Tuesday, October 07, 2008

Singapore: Day 4
















Singapore has these everywhere. Food places that stick recessed in the sides of buildings waiting to feed you.

































Roti Prata.





































entering Chinatown





































Sri Mariamman Temple at Temple St.
















Buddhist temple





















































The upper floors have museum styled displays of various artifacts.
















In the back of the top floor was this offering table. You have to pay to buy (or rent?) space in this room.
















On the roof is a garden (not pictured) and in that garden is this housing called the Hall of 1000 buddhas. See those dots on the wall? Each one is a little buddha. They go all the way up to the roof. I think there are more than 1000 of them. You can see a fuzzy zoomed in version in the lower right corner of the pic.
















Maxwell food centre.





















Here is a carrot "cake" stall. I think by cake, they are taking the literal translation from Mandarin "Gau" and by carrot, I think they are taking the partial translation of turnip which is "Bai Luo Buo" or white carrot but this is not the luo buo gau most Chinese know.
















Auntie making "cake"
















White Carrot "Cake" - this was a mushy pile. It really could have used some salt. I'm told Singaporean foods lack much salt (or any?) so the flavors are much more subtle. If my coworker Chris was to travel to Singapore, I'd recommend he bring his private stash of salt and white pepper cause man does he love his condiments.





















Lunch 2
















Laksa so yummy. It's like curry ramen.
















Some barley drink.
















Here I am at the Amoy Food Centre. Quite full but checking things out. This Fish Bee Hoon joint had quite the queue.
















Ann Siang Hill Park exit/entrance
















another Temple





































A neat lamp store.
















Clakre Quay (pronounced "Key" ???)





















Singapore has lots of crazy structures to keep its citizens from get wet. Like giant plastic umbrellas!
















Speaking of giant, these Sir Lankan crabs were huge! This crab in the lower left corner is about 30 cm wide.





















Taking a rest at the historic Fullerton Hotel.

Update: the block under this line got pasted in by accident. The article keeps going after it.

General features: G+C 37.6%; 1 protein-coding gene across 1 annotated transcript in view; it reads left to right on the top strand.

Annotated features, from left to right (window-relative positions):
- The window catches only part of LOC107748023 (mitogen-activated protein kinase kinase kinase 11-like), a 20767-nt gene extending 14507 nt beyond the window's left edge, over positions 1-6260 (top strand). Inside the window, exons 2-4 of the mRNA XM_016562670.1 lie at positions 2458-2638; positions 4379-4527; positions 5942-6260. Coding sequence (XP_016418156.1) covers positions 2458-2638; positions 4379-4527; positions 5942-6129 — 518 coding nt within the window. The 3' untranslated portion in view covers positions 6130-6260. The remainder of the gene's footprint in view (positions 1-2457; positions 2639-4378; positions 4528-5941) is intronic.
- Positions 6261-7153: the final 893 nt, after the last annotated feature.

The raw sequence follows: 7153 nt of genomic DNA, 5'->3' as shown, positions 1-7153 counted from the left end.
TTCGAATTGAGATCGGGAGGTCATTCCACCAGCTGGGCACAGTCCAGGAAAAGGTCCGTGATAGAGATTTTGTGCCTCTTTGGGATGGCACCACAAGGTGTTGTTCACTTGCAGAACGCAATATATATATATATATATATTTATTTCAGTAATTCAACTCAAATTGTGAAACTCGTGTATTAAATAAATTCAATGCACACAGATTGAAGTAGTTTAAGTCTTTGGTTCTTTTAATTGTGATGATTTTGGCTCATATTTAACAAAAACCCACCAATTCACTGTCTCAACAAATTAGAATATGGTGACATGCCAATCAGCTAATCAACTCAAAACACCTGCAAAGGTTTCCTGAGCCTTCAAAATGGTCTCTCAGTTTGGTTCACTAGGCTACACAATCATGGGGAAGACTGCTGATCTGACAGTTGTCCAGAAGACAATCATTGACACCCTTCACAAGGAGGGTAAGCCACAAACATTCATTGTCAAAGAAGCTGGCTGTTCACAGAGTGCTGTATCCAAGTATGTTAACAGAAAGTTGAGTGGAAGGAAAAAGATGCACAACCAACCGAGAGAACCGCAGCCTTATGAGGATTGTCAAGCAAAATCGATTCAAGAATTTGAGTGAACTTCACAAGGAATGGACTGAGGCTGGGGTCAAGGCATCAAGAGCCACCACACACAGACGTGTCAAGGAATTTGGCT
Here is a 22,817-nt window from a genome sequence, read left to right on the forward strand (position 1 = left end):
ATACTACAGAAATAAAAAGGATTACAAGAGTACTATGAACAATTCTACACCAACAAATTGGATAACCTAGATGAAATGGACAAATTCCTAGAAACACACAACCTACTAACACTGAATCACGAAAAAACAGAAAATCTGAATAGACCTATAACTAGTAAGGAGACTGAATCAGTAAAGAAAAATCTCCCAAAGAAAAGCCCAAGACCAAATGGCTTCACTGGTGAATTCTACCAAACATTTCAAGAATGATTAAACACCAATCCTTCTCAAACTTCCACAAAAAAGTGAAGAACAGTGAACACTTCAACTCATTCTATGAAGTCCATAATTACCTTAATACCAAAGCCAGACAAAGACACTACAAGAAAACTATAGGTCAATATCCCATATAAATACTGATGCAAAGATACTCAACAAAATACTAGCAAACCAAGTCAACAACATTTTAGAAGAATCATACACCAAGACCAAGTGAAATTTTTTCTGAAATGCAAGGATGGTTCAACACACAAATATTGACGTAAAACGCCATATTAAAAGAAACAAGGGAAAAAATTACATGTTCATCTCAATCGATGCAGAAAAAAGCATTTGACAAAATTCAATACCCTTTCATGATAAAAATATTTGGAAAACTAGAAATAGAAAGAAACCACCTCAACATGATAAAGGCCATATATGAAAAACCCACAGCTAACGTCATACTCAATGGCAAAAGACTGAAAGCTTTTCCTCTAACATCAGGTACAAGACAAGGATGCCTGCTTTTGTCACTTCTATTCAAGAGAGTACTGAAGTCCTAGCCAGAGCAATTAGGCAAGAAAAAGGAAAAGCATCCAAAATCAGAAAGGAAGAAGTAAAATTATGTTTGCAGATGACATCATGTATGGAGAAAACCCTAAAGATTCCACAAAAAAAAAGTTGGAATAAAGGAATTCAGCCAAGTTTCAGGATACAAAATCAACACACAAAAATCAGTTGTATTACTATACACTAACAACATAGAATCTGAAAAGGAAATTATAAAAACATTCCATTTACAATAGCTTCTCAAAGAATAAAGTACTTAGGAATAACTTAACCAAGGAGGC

The city hall is shaped like a durian.





















World's largest ferris wheel, the Singapore Flyer.
















Behind the hotel is this merlion fountain. The merlion is the official uh... animal? creature of Singapore. At least that's what I hear.
















um... somewhere? I was wandering back from city hall trying to find my way back to a MRT station.
















Lau Pa Sat. Another (24 hour) food centre inside an old market. Lau Pa Sat means "old market" in the Hokkein dialect and was Singapore's first wet market. Too bad the soursop juice I got from here was AWFUL.
















I found my way back to Orchard St and to this Old Chang Kee food stall.
















for Curry puffs...
















and fried calamari on a stick.





















Shopping Centre at Dhoby Ghaut.
















National Museum of Singapore.
































Singapore movie history






























Disco Qi Pao





















That's a cool dress





















ok, so part of the museum was closed. And up to this point, it wasn't that interesting.
















Enter the section of the museum about fooooood!
















There were videos that talked about classic Singaporean dishes and some that showed how they were made!
















And check out all these spices! There were two of these giant walls of info.
















Fast forward, meeting Grace and Pete at the MRT we headed over for some Fish Bee Hoon. This place uses XO (not XO sauce) in the soup.
















Fish Bee Hoon
















Fish Some other Hoon.
















Hot Wings! Well fried wings with a nice spicy sauce dip.
















Ending the night walking around the ex pat district.

1 comment:

Deda said...

yeah they pronounce quay in the British way, key.
When my friend from Wales came to italy we spent 20 minutes trying to figure out quay and keys of the Tiber.

Did you get kopi and kaya?